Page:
Then there’s Darron – a young boy who joined us for our first Thrive Afterschool program this year. Darron had never been around anyone outside his nuclear family and was afraid to be around other kids and adults. Despite a rocky start, the Child Thrive team helped Darron build his self-esteem, comfort and confidence, and he now asks his mother every single day if he’s going to the afterschool program with so much excitement and glee.
Or, Theresa*, a single-mother who is a resident in our Supportive Housing program. Losing her oldest son to Chicago’s gun violence, Theresa has battled depression and chronic unemployment. With CPA’s case management services, she has established and followed a SMART goal plan for self-development. Now employed and marching steadily toward financial stability, her youngest son recently graduated from high school and plans to attend college next fall.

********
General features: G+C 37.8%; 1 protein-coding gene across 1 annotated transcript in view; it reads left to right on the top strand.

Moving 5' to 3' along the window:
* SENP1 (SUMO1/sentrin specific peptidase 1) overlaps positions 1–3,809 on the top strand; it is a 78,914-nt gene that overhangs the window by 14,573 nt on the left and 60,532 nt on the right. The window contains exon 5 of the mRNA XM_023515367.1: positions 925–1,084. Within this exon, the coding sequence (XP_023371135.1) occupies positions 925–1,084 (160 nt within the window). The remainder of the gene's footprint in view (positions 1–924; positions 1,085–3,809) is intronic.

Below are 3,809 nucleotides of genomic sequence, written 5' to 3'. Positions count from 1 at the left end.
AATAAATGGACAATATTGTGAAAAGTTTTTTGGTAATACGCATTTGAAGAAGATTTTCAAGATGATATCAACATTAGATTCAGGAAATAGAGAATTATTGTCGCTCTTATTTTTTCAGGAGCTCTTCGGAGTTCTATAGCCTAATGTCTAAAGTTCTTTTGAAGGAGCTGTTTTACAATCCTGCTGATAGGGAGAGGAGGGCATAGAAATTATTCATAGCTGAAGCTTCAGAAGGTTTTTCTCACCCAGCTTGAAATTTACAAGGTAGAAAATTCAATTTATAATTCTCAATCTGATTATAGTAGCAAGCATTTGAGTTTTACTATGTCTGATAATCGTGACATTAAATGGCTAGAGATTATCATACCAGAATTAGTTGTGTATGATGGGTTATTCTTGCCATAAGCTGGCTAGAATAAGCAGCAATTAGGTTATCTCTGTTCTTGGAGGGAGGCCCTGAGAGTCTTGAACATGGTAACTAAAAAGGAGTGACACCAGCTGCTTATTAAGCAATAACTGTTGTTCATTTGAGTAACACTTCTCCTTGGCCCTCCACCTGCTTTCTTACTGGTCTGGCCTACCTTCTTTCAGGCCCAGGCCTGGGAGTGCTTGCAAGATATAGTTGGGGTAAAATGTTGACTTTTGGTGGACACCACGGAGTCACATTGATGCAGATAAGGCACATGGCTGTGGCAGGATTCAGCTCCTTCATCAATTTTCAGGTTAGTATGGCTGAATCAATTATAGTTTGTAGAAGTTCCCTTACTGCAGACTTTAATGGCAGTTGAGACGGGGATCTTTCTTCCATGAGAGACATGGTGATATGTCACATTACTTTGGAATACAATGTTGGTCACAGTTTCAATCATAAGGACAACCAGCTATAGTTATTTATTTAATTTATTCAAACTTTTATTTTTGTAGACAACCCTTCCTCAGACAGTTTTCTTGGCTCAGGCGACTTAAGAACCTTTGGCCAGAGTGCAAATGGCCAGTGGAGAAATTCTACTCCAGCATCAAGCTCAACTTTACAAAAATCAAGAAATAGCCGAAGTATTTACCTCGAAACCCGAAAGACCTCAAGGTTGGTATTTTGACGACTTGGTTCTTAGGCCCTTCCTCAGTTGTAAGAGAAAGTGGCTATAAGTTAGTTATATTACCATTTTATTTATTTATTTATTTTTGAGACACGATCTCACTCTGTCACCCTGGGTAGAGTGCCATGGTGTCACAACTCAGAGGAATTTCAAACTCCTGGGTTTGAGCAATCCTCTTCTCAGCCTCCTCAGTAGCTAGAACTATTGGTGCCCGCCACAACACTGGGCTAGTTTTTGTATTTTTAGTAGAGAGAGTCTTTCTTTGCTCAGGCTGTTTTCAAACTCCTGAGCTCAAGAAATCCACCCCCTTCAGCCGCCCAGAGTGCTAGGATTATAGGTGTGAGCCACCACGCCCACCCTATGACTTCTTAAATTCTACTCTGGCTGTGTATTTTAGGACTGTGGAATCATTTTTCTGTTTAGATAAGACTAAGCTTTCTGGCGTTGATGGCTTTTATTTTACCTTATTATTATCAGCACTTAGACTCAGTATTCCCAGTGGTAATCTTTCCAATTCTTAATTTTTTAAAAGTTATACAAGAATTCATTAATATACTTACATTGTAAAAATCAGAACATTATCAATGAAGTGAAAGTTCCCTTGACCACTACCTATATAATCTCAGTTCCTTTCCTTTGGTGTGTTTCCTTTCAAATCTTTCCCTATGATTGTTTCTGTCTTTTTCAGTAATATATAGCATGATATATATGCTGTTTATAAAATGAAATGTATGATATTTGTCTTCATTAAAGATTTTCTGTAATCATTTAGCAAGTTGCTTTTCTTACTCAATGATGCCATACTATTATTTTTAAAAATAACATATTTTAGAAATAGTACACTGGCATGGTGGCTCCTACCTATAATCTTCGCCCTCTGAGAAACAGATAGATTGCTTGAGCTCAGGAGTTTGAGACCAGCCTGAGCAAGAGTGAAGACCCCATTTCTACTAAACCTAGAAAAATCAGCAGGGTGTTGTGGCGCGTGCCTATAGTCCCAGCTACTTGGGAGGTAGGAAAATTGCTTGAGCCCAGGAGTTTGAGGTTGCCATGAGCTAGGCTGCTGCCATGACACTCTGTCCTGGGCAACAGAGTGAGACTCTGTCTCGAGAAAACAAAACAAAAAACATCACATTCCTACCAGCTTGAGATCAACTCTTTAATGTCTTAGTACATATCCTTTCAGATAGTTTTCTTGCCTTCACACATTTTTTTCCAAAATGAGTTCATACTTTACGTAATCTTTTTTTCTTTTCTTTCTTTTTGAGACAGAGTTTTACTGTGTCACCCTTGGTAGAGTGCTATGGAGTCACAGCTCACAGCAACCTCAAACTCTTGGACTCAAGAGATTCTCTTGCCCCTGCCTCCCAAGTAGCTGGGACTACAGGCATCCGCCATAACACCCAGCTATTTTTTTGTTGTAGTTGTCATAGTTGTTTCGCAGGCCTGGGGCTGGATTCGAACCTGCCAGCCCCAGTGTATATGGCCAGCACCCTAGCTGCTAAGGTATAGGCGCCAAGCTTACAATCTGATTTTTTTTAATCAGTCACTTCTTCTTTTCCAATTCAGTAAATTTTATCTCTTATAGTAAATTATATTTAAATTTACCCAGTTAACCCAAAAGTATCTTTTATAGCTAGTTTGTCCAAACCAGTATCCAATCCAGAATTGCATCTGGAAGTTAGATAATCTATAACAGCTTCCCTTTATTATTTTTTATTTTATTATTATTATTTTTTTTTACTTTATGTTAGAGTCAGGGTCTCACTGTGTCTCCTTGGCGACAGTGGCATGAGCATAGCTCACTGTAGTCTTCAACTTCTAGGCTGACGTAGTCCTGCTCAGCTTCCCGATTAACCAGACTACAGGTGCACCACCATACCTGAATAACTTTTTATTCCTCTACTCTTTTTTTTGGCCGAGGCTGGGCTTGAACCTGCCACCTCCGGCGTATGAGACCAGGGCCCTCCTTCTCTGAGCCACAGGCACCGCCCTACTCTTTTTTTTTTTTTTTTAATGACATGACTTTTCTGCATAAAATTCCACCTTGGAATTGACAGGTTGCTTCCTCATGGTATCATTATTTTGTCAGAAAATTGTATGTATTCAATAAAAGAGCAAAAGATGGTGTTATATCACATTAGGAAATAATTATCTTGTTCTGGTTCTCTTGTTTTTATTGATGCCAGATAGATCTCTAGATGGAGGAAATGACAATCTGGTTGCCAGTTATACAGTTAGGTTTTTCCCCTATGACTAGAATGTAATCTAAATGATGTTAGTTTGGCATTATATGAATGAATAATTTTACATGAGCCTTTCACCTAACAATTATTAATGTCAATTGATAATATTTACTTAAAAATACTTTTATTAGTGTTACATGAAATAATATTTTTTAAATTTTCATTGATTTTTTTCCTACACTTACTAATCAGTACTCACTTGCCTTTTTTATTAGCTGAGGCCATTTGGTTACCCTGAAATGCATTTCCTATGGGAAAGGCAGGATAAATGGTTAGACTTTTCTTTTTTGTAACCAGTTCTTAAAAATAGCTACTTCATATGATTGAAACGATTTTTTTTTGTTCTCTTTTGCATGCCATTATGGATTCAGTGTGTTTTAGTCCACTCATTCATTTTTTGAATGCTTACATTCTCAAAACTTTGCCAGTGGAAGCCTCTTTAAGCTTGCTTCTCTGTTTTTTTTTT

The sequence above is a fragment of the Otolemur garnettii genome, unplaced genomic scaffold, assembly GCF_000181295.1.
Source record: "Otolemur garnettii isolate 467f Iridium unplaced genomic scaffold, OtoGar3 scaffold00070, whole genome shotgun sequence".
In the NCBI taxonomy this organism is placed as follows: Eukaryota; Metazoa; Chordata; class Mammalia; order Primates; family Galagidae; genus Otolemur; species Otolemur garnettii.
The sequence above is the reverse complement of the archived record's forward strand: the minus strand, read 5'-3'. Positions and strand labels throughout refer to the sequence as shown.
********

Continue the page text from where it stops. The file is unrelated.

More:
Lastly, my mind went to Joshua*, a foster care youth with a severe congenital disorder and cognitive delays who presents a significant challenge to his foster care family. Navigating the complex child welfare system while caring for a youth that requires substantial care and intervention would be trying for the best of us. To stabilize the youth’s placement and prevent disruption, our foster care staff worked tirelessly to eliminate bureaucratic barriers and secure the respite care that Joshua and his foster family desperately needed.
It’s interesting how an unexpected expression of genuine thoughtfulness can spark such remembrance and restoration. In that moment, the young man reminded me to focus on the many ways that the light shines in spite of the things that come to try and snatch it away. He did for me what Children’s Place Association does for every one of our youth and families every day: Hold the door open.
Whether you are a long-time supporter of Children’s Place Association or newly acquainted with our work, thank you for journeying with us. Thank you for being a source of light that helps eradicate the darkness that comes with being poor, sick, and marginalized. Thank you for empowering us to hold open as many doors as we can, as often as we can, for those that need it the most.
*name changed to maintain confidentiality